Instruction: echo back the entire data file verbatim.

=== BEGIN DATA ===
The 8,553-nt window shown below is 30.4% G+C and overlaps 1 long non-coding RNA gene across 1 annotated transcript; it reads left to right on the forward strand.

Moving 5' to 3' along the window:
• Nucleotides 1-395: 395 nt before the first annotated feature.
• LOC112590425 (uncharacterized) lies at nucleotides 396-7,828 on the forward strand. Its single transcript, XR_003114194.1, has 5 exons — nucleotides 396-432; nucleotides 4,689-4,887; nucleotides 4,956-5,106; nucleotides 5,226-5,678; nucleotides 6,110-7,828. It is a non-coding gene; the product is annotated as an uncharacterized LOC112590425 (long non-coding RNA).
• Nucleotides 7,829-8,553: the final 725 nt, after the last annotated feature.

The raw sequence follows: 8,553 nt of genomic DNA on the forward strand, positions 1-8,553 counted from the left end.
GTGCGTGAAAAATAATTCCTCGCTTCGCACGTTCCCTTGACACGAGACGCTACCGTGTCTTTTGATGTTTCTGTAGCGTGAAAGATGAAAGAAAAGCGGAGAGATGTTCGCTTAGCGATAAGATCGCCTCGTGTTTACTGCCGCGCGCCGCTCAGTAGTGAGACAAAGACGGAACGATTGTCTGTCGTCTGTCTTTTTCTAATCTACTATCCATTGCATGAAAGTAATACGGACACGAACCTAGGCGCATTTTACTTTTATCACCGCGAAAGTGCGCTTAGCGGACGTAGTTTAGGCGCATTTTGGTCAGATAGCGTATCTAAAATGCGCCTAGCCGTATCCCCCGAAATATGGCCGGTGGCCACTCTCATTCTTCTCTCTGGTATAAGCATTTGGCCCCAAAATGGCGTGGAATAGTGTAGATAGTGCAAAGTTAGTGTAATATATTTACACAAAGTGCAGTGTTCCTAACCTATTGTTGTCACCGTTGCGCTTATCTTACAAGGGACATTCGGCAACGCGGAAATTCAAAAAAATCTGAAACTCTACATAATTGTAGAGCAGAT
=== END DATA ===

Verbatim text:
The 8,553-nt window shown below is 30.4% G+C and overlaps 1 long non-coding RNA gene across 1 annotated transcript; it reads left to right on the forward strand.

Moving 5' to 3' along the window:
• Nucleotides 1-395: 395 nt before the first annotated feature.
• LOC112590425 (uncharacterized) lies at nucleotides 396-7,828 on the forward strand. Its single transcript, XR_003114194.1, has 5 exons — nucleotides 396-432; nucleotides 4,689-4,887; nucleotides 4,956-5,106; nucleotides 5,226-5,678; nucleotides 6,110-7,828. It is a non-coding gene; the product is annotated as an uncharacterized LOC112590425 (long non-coding RNA).
• Nucleotides 7,829-8,553: the final 725 nt, after the last annotated feature.

The raw sequence follows: 8,553 nt of genomic DNA on the forward strand, positions 1-8,553 counted from the left end.
GTGCGTGAAAAATAATTCCTCGCTTCGCACGTTCCCTTGACACGAGACGCTACCGTGTCTTTTGATGTTTCTGTAGCGTGAAAGATGAAAGAAAAGCGGAGAGATGTTCGCTTAGCGATAAGATCGCCTCGTGTTTACTGCCGCGCGCCGCTCAGTAGTGAGACAAAGACGGAACGATTGTCTGTCGTCTGTCTTTTTCTAATCTACTATCCATTGCATGAAAGTAATACGGACACGAACCTAGGCGCATTTTACTTTTATCACCGCGAAAGTGCGCTTAGCGGACGTAGTTTAGGCGCATTTTGGTCAGATAGCGTATCTAAAATGCGCCTAGCCGTATCCCCCGAAATATGGCCGGTGGCCACTCTCATTCTTCTCTCTGGTATAAGCATTTGGCCCCAAAATGGCGTGGAATAGTGTAGATAGTGCAAAGTTAGTGTAATATATTTACACAAAGTGCAGTGTTCCTAACCTATTGTTGTCACCGTTGCGCTTATCTTACAAGGGACATTCGGCAACGCGGAAATTCAAAAAAATCTGAAACTCTACATAATTGTAGAGCAGAT